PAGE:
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The results were somewhat inconsistent in that one study found medi cation to be quite useful, whereas the other found low rates of response and high dropout rates. Fenfluramine has now been taken off the market because of links between its use (mainly in combination with phentermine) and cardiac valvular abnormalities. Lithium may occasionally be used concur rently for the treatment of co-occurring conditions. The opiate antagonist naltrexone has been studied in three randomized trials at dosages used for treating narcotic addiction and prevent ing relapse among alcohol-dependent patients (50?120 mg/day). The results consistently show that the medication is not superior to placebo in reducing bulimic symptoms (699, 704, 707). However, there have been mixed reports concerning the risk of hepatotoxicity with the use of high dosages of naltrexone (705, 706, 718). In a randomized controlled trial, carbamazepine showed efficacy in only one patient, and that patient had a history of bipolar disorder (720). Combinations of psychosocial and medication treatments the relative efficacy of psychotherapy, medication, or both in the treatment of bulimia nervosa has been examined in six studies. In the first study (253), intensive group cognitive psychother apy (45 hours of therapy over 10 weeks) was superior to imipramine alone in reducing binge eating/purging and depressive symptoms. Some advantage was also seen for combination therapy on some variables, such as dietary restraint. These results, however, are difficult to interpret because of the high attrition rate (50% by the 1-month follow-up). The use of sequential medication in this study addressed a limitation of earlier studies in that when one antidepressant fails, a clinician typically tries other agents that often result in better antidepressant efficacy than the first medication alone. In the fifth study (702), no ad vantage was found for the use of fluoxetine over placebo in an inpatient setting, although both groups improved significantly. A recent review concluded that the combination treatment was superior on some variables (711). In general, studies show the importance of achieving abstinence from binge eating and vomit ing regardless of the interventions used in the treatment of bulimia nervosa, and they confirm that longer-term outcome is better when abstinence is achieved after short-term interventions (722). Nutritional rehabilitation and counseling: effect of diet programs on weight and binge eating symptoms Some studies of treatments for binge eating disorder have prioritized weight loss as the primary goal, whereas others have prioritized cessation of binge eating. In some studies using low-calorie diets, either significant weight loss did not occur (727) or weight was partially regained during the first year (290, 728). The pattern of weight regain after initial weight loss is common in all general medical and psycho logical treatments for obesity and not only for obesity associated with binge eating disorder. In one study, the presence of subthreshold or full syndrome binge eating disorder at baseline did not appear to adversely affect weight loss in programs using behavioral weight control, a low calorie diet, and aerobic and strength training (729). Likewise, in a study using telephone and mail-based behavioral weight control for obesity, binge eating status at baseline was not associ ated with outcome (730). Among individuals who do not manifest binge eating prior to treatment, behavioral weight control with a low-calorie diet does not appear to promote the emergence of binge eating (732). Deterioration during the follow-up period has been observed with all three forms of psychotherapy; however, in some cases, maintenance of change at 1-year follow-up has been substantial (271, 272, 731). The addition of exercise appears to augment both binge and weight reduction (731), whereas spouse involvement in treatment does not signifi cantly improve outcome (88). One group reported promising effects on binge eating with a novel virtual reality modification of standard treatment (739, 740). One study failed to find a difference between dieting and nondieting approaches in reducing binge eating and weight. In an expected observation, how ever, even the dieting treatment did not yield significant weight loss in this study, calling into question the integrity of the treatments (742, 743). Self-help programs using self-guided, professionally designed manuals have been effective in reducing the symptoms of binge eating disorder in the short run for some patients and may have long-term benefit (273?277). Fluvoxamine was not su perior to placebo in a controlled study, in part due to a high placebo response (749). A retro spective chart review study of the serotonin-norepinephrine reuptake inhibitor venlafaxine in obese patients with binge eating disorder reported beneficial effects on eating, weight, and mood (750). Where follow-up data were reported, it appears that patients tend to relapse after medication is discontinued (289, 748); however, most medication studies to date do not report follow-up data. For the most part, treatment with antidepressants has not been demonstrated to yield clinically significant weight loss in this population, although one study reported an estimated weight loss of 5. The appetite-suppressant medication sibutramine has also shown promise in the treatment of binge eating disorder. In a randomized controlled trial (284), sibutramine was shown to have significant beneficial effects on binge eating and weight loss, with remission rates of 40% and 27% in the sibutramine and placebo groups, respectively, and a weight decrease of 7. A laboratory feeding study reported that subjects with binge eating disorder treated with sibutramine versus placebo for 4 weeks in a crossover design consumed less in a laboratory binge meal and lost more weight (3. Although the appetite-suppressant medications fenfluramine and dexfenfluramine have also been found to significantly reduce binge frequency (289), their use has been associated with serious adverse events, including a 23-fold increase in the risk of developing primary pulmonary hypertension when used for >3 months (753). Studies have suggested that patients taking the combination of fenfluramine and phentermine may be at greater risk of heart valve deformation and pulmonary hyperten sion; as a result, fenfluramine has been withdrawn from the market (753?756). Most recently, the anticonvulsants topiramate and zonisamide have been studied in patients with binge eating disorder. Two open studies, one a retrospective review of patients with affec tive disorders and co-occurring binge eating disorder (757) and the other an open-label pro spective study (758), as well as one randomized, double-blind, placebo-controlled study (286), found topiramate to be effective for both binge suppression and weight loss. The latter study reported remission in 64% of the topiramate group versus 30% of the placebo group, with weight loss of 5. An open-label study of the anticonvulsant zonisamide (288) suggests that it may have similar effects, both in clinical response and in adverse events. Finally, naltrexone has been associated with a decrease in binge frequency similar to that re ported with antidepressant medications, although the response rate did not differ from that of placebo (699). This observation underscores the fact that high placebo response rates are found in many studies of binge eating disorder, so caution is required in evaluating the claims of ef fective treatments, particularly those using a waiting-list control condition (289, 699, 749). Combined psychosocial and medication treatment strategies In some studies, coadministration of medication with psychotherapy or dietary counseling has been found to be associated with significantly more weight loss than has psychotherapy or di etary counseling alone (290?292). Al though neither adjunctive treatment contributed significantly to weight loss, the 54 subjects who achieved binge remission lost an average of 6. Treatment strategies for night eating syndrome There are few available studies of treatments for night eating syndrome. One open-label study of sertraline at dosages of up to 200 mg/day for night eating syndrome found improvements in both the number of awakenings and the nocturnal ingestions, with full remission in 29% of subjects (302). A subsequent double-blind study of sertraline for night eating syndrome reported that in a group of 24 patients, 75% of those treated with sertraline versus 25% of those who received placebo were considered to have responded to the treatment. A small case series of four patients, two with night eating syndrome and two with the related condition of nocturnal sleep-related eat ing disorder, reported that topiramate treatment was helpful (761). Abbreviated progressive muscle relaxation training may be useful in treating night eating syndrome (301). Finally, other treatments reported to be helpful in sleep-related eating disorder are carbidopa/L-dopa, bro mocriptine, codeine, and clonazepam (762, 763). With respect to interventions, studies are needed on the following: Treatment of Patients With Eating Disorders 87 Copyright 2010, American Psychiatric Association. Studies are required to clarify the benefits versus potential risks of such programs. Targeted prevention through screenings and risk-factor early intervention programs could be beneficial. Studies are needed to better delineate the value of working with children and adolescents regarded to be at greatest risk for developing eating disorders. Improved evidence is needed regarding the choice of treatment setting, selection of specific treatments, and likely length and intensity of treatments to achieve optimal outcomes (immediate and long-term follow-up) based on clearly defined clinical indicators and a more precise delineation of the stages of these disorders. Newer medications affecting hunger, satiety, and energy expenditure as well as commonly associated psychiatric symptoms and conditions need to be developed and tested. Adequate methods for treating osteopenia, osteoporosis, and other long-term medical sequelae of anorexia nervosa are needed. For anorexia nervosa, specific treatments for younger patients, who are likely to be more treatment responsive, may differ from those for older, more chronically ill patients, given that other illness characteristics and treatment responses are likely to vary between these groups. Further more, given the difficulties of recruiting and retaining patients with anorexia nervosa into controlled treatment studies and high dropout rates, large multisite, adequately powered studies are required. For bulimia nervosa, the field requires well-conducted studies that examine transtheo retical? and other treatment approaches, particularly those involving psychodynamically informed therapies, and studies of longer-term results of psychotherapies. Better studies are needed for psychotherapeutically treating the clinically complex patients with multi ple comorbid conditions often seen in practice.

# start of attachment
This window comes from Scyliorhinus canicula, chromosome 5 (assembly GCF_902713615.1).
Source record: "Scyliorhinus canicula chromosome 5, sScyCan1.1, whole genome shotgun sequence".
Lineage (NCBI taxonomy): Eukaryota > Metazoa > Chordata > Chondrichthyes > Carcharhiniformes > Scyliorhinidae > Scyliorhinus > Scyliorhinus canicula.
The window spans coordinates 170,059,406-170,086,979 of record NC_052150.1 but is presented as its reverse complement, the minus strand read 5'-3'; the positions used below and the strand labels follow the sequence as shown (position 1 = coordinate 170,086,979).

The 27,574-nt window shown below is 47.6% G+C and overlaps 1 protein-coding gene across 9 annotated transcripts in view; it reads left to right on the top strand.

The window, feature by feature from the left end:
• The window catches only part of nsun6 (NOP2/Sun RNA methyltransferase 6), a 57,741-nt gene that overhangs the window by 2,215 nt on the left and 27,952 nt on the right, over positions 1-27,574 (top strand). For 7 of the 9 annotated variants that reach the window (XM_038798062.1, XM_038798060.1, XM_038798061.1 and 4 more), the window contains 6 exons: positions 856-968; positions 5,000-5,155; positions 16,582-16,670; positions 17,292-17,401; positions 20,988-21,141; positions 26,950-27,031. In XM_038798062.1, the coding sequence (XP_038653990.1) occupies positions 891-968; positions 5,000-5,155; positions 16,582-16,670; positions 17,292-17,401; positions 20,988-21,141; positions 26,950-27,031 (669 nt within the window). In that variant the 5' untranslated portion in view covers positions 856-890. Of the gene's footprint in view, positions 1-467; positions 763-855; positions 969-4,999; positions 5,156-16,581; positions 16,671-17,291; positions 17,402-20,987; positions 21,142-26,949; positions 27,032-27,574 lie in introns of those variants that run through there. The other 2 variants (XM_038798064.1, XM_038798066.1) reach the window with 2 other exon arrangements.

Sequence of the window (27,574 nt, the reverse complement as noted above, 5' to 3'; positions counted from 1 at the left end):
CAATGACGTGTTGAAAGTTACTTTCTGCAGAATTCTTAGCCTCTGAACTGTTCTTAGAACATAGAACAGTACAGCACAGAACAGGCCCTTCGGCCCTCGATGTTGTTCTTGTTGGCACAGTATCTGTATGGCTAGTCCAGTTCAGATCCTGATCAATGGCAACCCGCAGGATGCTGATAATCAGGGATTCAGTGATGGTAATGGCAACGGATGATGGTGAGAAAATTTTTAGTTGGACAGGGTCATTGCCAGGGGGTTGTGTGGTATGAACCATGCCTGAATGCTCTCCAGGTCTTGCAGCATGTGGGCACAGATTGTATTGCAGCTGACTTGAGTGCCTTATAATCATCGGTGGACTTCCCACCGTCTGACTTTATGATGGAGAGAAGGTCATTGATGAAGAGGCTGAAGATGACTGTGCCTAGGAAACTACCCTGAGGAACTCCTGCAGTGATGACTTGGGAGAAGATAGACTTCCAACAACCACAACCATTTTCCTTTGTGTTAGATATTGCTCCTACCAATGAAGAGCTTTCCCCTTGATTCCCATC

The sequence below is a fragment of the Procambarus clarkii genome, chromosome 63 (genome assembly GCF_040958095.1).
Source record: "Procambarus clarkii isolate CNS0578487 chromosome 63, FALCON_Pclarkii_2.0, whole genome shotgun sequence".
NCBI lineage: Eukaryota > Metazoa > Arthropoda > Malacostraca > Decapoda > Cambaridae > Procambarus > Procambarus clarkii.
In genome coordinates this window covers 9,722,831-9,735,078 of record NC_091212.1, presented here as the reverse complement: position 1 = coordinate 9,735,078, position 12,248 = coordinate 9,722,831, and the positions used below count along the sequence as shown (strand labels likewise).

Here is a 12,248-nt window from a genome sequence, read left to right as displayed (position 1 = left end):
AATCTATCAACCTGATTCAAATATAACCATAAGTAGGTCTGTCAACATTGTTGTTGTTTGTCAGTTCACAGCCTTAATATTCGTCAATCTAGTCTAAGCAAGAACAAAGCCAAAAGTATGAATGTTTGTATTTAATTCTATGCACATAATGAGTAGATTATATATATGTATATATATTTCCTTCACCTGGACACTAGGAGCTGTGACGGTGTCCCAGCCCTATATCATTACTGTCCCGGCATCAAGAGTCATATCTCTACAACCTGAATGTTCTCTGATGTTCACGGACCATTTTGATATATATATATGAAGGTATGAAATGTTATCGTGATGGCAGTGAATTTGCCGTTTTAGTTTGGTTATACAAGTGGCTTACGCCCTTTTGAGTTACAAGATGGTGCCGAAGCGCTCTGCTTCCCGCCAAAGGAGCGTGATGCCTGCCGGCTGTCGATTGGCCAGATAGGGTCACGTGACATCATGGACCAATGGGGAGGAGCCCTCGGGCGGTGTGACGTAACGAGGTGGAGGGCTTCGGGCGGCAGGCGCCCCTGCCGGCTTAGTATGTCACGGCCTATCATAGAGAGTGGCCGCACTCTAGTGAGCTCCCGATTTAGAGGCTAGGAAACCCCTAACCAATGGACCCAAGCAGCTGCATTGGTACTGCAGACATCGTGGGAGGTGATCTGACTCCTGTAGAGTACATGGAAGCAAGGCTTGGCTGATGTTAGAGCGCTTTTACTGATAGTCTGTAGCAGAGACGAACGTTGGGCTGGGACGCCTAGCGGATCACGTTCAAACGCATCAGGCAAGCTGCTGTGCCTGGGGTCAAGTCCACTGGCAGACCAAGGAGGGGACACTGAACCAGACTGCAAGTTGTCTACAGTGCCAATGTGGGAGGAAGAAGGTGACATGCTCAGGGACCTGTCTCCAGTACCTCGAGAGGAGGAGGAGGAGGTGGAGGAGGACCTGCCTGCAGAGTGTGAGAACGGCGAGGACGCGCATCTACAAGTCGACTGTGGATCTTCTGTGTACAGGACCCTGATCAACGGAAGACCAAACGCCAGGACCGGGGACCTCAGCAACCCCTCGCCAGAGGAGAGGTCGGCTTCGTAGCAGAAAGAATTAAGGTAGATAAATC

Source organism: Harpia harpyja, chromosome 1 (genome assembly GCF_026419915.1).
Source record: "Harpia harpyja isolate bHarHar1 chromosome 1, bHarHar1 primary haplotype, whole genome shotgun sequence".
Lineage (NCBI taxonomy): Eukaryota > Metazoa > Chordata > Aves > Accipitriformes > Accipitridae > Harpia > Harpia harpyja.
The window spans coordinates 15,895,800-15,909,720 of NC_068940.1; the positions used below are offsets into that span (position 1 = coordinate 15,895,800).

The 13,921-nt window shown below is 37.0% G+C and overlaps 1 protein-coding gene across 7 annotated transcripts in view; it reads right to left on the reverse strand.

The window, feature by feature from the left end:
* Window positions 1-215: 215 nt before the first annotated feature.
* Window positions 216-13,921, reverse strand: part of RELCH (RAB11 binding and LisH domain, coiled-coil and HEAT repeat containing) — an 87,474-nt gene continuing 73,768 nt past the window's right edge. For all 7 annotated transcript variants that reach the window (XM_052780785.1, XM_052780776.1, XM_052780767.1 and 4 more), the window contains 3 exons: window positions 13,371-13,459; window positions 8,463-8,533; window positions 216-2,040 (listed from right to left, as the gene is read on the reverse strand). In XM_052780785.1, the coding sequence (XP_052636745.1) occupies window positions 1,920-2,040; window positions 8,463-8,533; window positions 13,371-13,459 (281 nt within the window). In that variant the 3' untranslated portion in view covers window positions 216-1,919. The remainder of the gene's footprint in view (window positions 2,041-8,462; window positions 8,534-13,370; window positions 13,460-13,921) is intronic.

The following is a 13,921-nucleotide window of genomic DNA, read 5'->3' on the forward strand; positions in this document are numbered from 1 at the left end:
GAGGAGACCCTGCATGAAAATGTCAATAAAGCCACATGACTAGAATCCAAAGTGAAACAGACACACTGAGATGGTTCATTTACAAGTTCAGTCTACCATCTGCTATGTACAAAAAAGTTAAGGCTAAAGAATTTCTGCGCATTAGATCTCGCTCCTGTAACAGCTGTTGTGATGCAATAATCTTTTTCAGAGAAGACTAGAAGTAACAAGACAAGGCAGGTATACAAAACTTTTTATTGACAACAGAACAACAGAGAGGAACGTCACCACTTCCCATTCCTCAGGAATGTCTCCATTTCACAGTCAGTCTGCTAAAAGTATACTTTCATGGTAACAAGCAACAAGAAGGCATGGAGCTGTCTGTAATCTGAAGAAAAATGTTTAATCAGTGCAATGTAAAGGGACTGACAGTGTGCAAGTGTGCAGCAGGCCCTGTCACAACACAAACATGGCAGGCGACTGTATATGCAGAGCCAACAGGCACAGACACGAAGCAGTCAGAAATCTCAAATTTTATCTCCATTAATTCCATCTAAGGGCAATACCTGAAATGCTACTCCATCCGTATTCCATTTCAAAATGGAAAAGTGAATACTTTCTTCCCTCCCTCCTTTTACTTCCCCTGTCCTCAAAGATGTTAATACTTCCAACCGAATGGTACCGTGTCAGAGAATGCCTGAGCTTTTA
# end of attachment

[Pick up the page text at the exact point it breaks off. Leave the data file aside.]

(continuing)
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If the Apgar score remains low afer 5 minutes, eforts at resuscitation must be continued. Resuscitation can also be stopped if there are no signs of life (no heart beat) afer 10 minutes. Infants that start breathing as soon as mask and bag ventilation is provided can be observed with their mothers. Teir temperature, pulse and respiratory rate, colour and activity should be recorded and their blood glucose concentration checked. If the infant has signs of respiratory difculty, or is centrally cyanosed in room air afer resuscitation, it is essential to provide oxygen while the infant is being moved to the nursery. Preventing meconium aspiration 1-20 Does the meconium-stained infant need special care? All infants that have meconium-stained amniotic fuid (liquor) need special care to reduce the risk of severe meconium aspiration afer delivery. Whenever possible all these at-risk infants should be identifed before delivery, especially infants with thick meconium in the amniotic fuid. Only afer delivery, when the infant inhales air, does meconium enter the small airways and alveoli. Meconium contains enzymes from the fetal pancreas that can cause severe lung damage and even death if inhaled into the alveoli afer delivery. The same process should be followed if a meconium stained infant is delivered by casarean section. Some infants develop apnoea and bradycardia as a result of the suctioning and, therefore, may need mask ventilation for a few minutes afer delivery. The mouth can be wiped with a towel and meconium can be removed from the skin during routine drying. If a meconium-covered infant needs resuscitation, it is beter to intubate the infant immediately to clear the airways. The pharynx can also be suctioned under direct vision using a laryngoscope, before ventilation is started. Infants with lightly meconium-stained amniotic fuid who appear well afer delivery can be kept with their mothers. Routine stomach washouts in all preterm infants or infants born by caesarean section are not needed. Meconium-stained infants do not need to be washed or bathed immediately afer delivery. Neonatal encephalopathy 1-25 What is the danger of hypoxia before or afer delivery? The kidneys may be damaged, resulting in haematuria, proteinuria and decreased urine output for the frst few days afer delivery. The lungs may be damaged resulting in respiratory distress with pulmonary artery spasm (persistent pulmonary hypertension). With severe, prolonged hypoxia, cardiac output eventually falls and as a result the brain and myocardium may also sufer ischaemic damage. Diferent types of brain damage can occur depending on the gestational age of the fetus and the severity of the hypoxia: 1. This is common especially where monitoring and care of the fetus during labour is poor. In preterm infants, hypoxia before delivery may damage small blood vessels around the ventricles of the brain causing an intraventricular haemorrhage. Hypoxia may also cause blindness, deafness or learning and behaviour problems at school. Either depressed level of consciousness with poor feeding, or staring with increased irritability. Neonatal encephalopathy presents with abnormal neurological signs soon afer birth. This is common with mild encephalopathy when the infant appears normal by 7 days of age. This is ofen seen when the signs of neonatal encephalopathy have not disappeared by 7 days of life. Resuscitation is started and at 5 minutes the infant has a heart rate of 120 beats per minute and is breathing well. The Apgar score at 1 minute is 4: heart rate=1, respiration=1, colour=1, tone=1, response=0. The diagnosis of failure to breathe well is supported by the low Apgar score at 1 minute. Both the intravenous drugs and the anaesthetic gases cross the placenta and may sedate the fetus. Because there is no history of fetal distress to indicate that this infant had been hypoxic before delivery. The rapid response to resuscitation also suggests that there was not fetal hypoxia. Tere is also no good reason why the fetus should be hypoxic as the mother has had an elective caesarean section and was not in labour. Case study 2 Afer fetal distress has been diagnosed, an infant is delivered by a difcult vacuum extraction. The difcult delivery by vacuum extractionprobably resulted in failure to breathe well and a low Apgar score, while inhaled meconium may have blocked the airway. This will usually prevent severe meconium aspiration as the airway is cleared of meconium before the infant starts to breathe. Should this infant be given a bath and stomach washout in the labour ward afer it starts to breathe spontaneously? A bath should not be done until the infant has been stable for a number of hours in the nursery. As there was thick meconium, the infant should be given a stomach washout with normal saline or 2% sodium bicarbonate in the nursery followed by a breastfeed. This infant may develop meconium aspiration syndrome as meconium was probably inhaled into the lungs afer birth. Chest compressions were also given, and the heart rate remained slow afer ventilation was started. Despite further eforts at resuscitation, the Apgar score at 5, 10, 15 and 20 minutes remained 2. Abruptio placentae (placental separation before delivery) is a common cause of severe hypoxia and fetal distress. Why is it possible to successfully resuscitate some infants that appear dead at birth? Case study 4 Afer a normal labour and delivery at term, an infant cries well at birth. The infant is centrally cyanosed, has a heart rate of 50 beats per minute and starts to gasp at 5 minutes. The infant became more and more hypoxic while atempts were made to intubate the trachea. Tere was no indication for giving naloxone in this infant as the mother had not received any analgesia. An urgent telephone call to the referral hospital could have provided the correct advice needed. Some infants with poor breathing at birth will eventually start gasping spontaneously even if the correct resuscitation is not given. Clinics and hospitals should not deliver infants if they are not able to provide good resuscitation. Only if the heart rate remained below 60 per minute afer 60 seconds of efective ventilation. Clear airway if needed Assess breathing Poor breathing Bag and maskventilation or intubate andventilate Assess heartrate Heartrate less than 60 Chest massage Assess heartrate Heartrateremains less than 60 Adrenaline Figure 1-1: The important steps in basic newborn resuscitation. A score of 1 is given if the heart rate is less than 100, while a score of 0 is given if no heart beat can be detected. If infants are being ventilated, stop the ventilation for a few seconds to assess any spontaneous respiration. When lying face up, the arms and feet are moved actively in the air or are held in a fexed position against the body. The best way to learn how to perform an Apgar score accurately is to score infants with an experienced colleague.